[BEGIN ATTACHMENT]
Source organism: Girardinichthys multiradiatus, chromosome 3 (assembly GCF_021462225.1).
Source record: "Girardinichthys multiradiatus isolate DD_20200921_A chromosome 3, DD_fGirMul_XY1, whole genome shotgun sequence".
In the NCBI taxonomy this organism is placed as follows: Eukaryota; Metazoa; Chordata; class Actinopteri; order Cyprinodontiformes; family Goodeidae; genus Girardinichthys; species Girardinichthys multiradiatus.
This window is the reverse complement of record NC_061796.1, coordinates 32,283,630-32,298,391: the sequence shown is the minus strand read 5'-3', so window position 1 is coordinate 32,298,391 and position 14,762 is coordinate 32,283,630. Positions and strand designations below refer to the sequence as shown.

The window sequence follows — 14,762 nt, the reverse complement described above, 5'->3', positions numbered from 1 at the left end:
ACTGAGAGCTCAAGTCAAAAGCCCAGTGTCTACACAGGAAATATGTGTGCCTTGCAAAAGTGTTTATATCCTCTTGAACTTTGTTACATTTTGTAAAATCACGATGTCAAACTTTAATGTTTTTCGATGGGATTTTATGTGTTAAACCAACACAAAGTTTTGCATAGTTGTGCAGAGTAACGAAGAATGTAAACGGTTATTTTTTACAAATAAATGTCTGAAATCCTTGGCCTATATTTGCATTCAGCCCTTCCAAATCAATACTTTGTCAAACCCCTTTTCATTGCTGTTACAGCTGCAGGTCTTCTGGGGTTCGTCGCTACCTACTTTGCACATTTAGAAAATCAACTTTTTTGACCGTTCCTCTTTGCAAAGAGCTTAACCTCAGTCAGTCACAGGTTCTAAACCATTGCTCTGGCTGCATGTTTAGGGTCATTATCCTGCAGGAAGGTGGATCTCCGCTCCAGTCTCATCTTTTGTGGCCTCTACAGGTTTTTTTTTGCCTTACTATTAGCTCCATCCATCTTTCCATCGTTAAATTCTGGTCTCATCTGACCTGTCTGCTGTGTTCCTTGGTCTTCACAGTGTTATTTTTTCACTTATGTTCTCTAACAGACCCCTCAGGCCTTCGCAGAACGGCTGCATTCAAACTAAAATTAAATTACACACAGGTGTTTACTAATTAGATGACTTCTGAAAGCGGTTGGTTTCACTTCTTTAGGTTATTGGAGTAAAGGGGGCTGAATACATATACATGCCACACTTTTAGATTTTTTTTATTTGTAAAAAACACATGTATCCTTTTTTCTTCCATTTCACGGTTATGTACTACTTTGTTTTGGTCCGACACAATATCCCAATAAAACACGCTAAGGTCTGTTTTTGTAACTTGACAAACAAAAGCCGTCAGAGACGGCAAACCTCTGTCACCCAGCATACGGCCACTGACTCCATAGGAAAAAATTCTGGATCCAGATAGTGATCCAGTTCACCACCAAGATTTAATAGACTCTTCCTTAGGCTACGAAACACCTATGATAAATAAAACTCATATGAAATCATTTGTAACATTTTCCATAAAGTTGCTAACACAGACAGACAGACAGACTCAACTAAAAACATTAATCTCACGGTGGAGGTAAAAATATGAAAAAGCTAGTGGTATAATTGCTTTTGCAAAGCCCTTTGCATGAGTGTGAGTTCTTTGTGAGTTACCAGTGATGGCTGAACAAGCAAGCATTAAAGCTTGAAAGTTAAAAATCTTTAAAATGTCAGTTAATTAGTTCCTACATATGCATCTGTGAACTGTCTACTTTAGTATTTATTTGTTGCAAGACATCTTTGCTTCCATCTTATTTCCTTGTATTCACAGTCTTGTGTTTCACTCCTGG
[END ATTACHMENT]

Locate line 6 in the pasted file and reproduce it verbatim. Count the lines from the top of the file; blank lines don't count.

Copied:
ACTGAGAGCTCAAGTCAAAAGCCCAGTGTCTACACAGGAAATATGTGTGCCTTGCAAAAGTGTTTATATCCTCTTGAACTTTGTTACATTTTGTAAAATCACGATGTCAAACTTTAATGTTTTTCGATGGGATTTTATGTGTTAAACCAACACAAAGTTTTGCATAGTTGTGCAGAGTAACGAAGAATGTAAACGGTTATTTTTTACAAATAAATGTCTGAAATCCTTGGCCTATATTTGCATTCAGCCCTTCCAAATCAATACTTTGTCAAACCCCTTTTCATTGCTGTTACAGCTGCAGGTCTTCTGGGGTTCGTCGCTACCTACTTTGCACATTTAGAAAATCAACTTTTTTGACCGTTCCTCTTTGCAAAGAGCTTAACCTCAGTCAGTCACAGGTTCTAAACCATTGCTCTGGCTGCATGTTTAGGGTCATTATCCTGCAGGAAGGTGGATCTCCGCTCCAGTCTCATCTTTTGTGGCCTCTACAGGTTTTTTTTTGCCTTACTATTAGCTCCATCCATCTTTCCATCGTTAAATTCTGGTCTCATCTGACCTGTCTGCTGTGTTCCTTGGTCTTCACAGTGTTATTTTTTCACTTATGTTCTCTAACAGACCCCTCAGGCCTTCGCAGAACGGCTGCATTCAAACTAAAATTAAATTACACACAGGTGTTTACTAATTAGATGACTTCTGAAAGCGGTTGGTTTCACTTCTTTAGGTTATTGGAGTAAAGGGGGCTGAATACATATACATGCCACACTTTTAGATTTTTTTTATTTGTAAAAAACACATGTATCCTTTTTTCTTCCATTTCACGGTTATGTACTACTTTGTTTTGGTCCGACACAATATCCCAATAAAACACGCTAAGGTCTGTTTTTGTAACTTGACAAACAAAAGCCGTCAGAGACGGCAAACCTCTGTCACCCAGCATACGGCCACTGACTCCATAGGAAAAAATTCTGGATCCAGATAGTGATCCAGTTCACCACCAAGATTTAATAGACTCTTCCTTAGGCTACGAAACACCTATGATAAATAAAACTCATATGAAATCATTTGTAACATTTTCCATAAAGTTGCTAACACAGACAGACAGACAGACTCAACTAAAAACATTAATCTCACGGTGGAGGTAAAAATATGAAAAAGCTAGTGGTATAATTGCTTTTGCAAAGCCCTTTGCATGAGTGTGAGTTCTTTGTGAGTTACCAGTGATGGCTGAACAAGCAAGCATTAAAGCTTGAAAGTTAAAAATCTTTAAAATGTCAGTTAATTAGTTCCTACATATGCATCTGTGAACTGTCTACTTTAGTATTTATTTGTTGCAAGACATCTTTGCTTCCATCTTATTTCCTTGTATTCACAGTCTTGTGTTTCACTCCTGG